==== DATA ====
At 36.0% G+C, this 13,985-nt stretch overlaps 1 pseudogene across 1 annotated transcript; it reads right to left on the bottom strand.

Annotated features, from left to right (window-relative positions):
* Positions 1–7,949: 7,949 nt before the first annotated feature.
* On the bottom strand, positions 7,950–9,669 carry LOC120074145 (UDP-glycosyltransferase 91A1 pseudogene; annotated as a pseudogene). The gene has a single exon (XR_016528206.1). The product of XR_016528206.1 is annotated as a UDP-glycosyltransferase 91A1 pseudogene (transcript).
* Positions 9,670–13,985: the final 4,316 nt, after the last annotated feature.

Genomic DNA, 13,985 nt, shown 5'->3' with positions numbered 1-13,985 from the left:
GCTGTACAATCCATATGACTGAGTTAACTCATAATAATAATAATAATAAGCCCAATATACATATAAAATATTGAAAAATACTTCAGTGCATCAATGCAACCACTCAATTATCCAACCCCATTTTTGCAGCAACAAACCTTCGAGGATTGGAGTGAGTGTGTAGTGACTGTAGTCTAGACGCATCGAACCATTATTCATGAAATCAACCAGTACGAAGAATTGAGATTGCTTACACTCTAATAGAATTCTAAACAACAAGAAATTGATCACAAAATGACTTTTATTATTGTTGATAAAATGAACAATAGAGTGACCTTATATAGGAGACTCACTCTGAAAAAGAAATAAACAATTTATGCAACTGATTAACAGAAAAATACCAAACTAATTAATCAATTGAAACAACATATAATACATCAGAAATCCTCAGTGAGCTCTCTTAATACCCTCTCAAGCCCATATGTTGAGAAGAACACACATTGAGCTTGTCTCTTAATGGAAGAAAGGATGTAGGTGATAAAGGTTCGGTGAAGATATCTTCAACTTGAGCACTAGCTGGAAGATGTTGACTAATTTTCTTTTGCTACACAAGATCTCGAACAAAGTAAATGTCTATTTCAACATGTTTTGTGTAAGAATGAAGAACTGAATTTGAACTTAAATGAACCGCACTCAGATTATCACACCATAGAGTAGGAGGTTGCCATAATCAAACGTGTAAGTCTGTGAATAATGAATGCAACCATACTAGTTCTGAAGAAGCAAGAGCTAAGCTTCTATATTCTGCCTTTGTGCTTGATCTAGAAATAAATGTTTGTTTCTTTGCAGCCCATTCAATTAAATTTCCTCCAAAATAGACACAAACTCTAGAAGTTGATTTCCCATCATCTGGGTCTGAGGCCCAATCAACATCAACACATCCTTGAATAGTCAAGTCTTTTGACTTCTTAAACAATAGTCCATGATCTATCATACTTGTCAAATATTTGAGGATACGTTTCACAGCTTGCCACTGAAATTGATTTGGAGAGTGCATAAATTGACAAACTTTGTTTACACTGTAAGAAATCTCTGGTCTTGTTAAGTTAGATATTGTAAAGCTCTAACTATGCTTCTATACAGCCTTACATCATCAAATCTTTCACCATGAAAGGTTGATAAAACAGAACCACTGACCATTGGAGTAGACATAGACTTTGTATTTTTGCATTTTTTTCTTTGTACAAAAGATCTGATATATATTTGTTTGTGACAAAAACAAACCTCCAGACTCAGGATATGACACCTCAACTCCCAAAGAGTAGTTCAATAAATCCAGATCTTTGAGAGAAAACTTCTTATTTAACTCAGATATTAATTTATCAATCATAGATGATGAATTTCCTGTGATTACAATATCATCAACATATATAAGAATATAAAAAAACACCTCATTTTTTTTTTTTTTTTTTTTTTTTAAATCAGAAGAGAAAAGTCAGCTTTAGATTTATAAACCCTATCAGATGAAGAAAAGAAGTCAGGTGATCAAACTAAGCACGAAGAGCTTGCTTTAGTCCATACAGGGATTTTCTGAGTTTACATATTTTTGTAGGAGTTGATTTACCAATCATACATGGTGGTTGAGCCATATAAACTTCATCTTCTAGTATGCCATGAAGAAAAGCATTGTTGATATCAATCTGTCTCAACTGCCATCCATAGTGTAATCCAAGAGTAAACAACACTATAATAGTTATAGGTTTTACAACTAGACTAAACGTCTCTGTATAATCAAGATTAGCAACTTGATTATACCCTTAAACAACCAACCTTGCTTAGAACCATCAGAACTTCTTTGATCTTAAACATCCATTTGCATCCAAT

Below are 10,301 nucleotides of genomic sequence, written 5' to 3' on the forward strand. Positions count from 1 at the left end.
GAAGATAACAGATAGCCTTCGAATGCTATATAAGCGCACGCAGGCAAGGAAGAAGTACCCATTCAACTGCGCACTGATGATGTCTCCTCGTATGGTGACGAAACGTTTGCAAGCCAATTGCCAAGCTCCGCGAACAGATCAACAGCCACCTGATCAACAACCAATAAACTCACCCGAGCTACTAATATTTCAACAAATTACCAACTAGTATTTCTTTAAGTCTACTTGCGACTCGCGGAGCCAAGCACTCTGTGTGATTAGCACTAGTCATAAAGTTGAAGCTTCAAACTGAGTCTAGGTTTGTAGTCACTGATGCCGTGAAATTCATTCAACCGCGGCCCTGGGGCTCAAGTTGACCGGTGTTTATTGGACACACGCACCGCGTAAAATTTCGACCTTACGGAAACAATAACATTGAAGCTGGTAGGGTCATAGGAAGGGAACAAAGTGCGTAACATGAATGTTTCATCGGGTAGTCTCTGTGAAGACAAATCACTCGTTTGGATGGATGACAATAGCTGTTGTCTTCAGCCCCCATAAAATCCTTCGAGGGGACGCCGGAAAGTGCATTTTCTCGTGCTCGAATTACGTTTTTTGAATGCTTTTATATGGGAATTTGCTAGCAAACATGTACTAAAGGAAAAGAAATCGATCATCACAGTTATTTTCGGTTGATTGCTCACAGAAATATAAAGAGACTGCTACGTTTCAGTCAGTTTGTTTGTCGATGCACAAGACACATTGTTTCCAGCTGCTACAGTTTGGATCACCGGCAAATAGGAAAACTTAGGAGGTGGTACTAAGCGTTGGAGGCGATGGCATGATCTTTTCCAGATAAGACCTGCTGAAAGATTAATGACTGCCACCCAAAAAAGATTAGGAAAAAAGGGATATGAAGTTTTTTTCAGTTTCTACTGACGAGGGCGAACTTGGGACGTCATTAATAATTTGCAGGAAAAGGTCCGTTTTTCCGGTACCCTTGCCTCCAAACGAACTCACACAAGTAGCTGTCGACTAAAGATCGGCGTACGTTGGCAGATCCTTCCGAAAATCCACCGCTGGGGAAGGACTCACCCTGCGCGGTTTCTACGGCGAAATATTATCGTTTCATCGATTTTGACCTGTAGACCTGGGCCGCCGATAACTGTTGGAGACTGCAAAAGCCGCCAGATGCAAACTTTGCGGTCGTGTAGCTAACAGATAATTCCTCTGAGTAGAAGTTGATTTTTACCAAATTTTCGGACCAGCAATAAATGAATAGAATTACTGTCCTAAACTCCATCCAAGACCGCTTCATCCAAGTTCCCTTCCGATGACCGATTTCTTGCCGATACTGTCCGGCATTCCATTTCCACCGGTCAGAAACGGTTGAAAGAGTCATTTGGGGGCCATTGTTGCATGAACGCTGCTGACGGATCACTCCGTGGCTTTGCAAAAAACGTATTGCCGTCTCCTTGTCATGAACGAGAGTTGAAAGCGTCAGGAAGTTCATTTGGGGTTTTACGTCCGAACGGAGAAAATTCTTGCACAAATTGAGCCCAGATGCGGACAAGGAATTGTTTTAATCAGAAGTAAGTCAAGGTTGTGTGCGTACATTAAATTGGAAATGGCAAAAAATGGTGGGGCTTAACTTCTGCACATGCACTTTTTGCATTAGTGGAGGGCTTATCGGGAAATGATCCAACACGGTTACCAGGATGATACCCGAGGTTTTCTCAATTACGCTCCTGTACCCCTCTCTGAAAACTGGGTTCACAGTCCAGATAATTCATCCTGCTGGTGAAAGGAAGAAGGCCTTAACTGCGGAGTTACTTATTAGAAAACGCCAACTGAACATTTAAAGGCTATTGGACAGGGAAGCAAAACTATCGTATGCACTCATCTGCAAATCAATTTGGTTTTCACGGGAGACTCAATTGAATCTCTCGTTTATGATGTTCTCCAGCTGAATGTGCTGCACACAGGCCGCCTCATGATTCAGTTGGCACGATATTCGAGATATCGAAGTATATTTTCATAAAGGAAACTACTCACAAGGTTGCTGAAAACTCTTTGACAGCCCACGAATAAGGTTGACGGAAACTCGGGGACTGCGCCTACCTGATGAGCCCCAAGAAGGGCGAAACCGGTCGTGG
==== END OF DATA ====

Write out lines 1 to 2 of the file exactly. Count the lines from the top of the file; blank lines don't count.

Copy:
At 36.0% G+C, this 13,985-nt stretch overlaps 1 pseudogene across 1 annotated transcript; it reads right to left on the bottom strand.

Annotated features, from left to right (window-relative positions):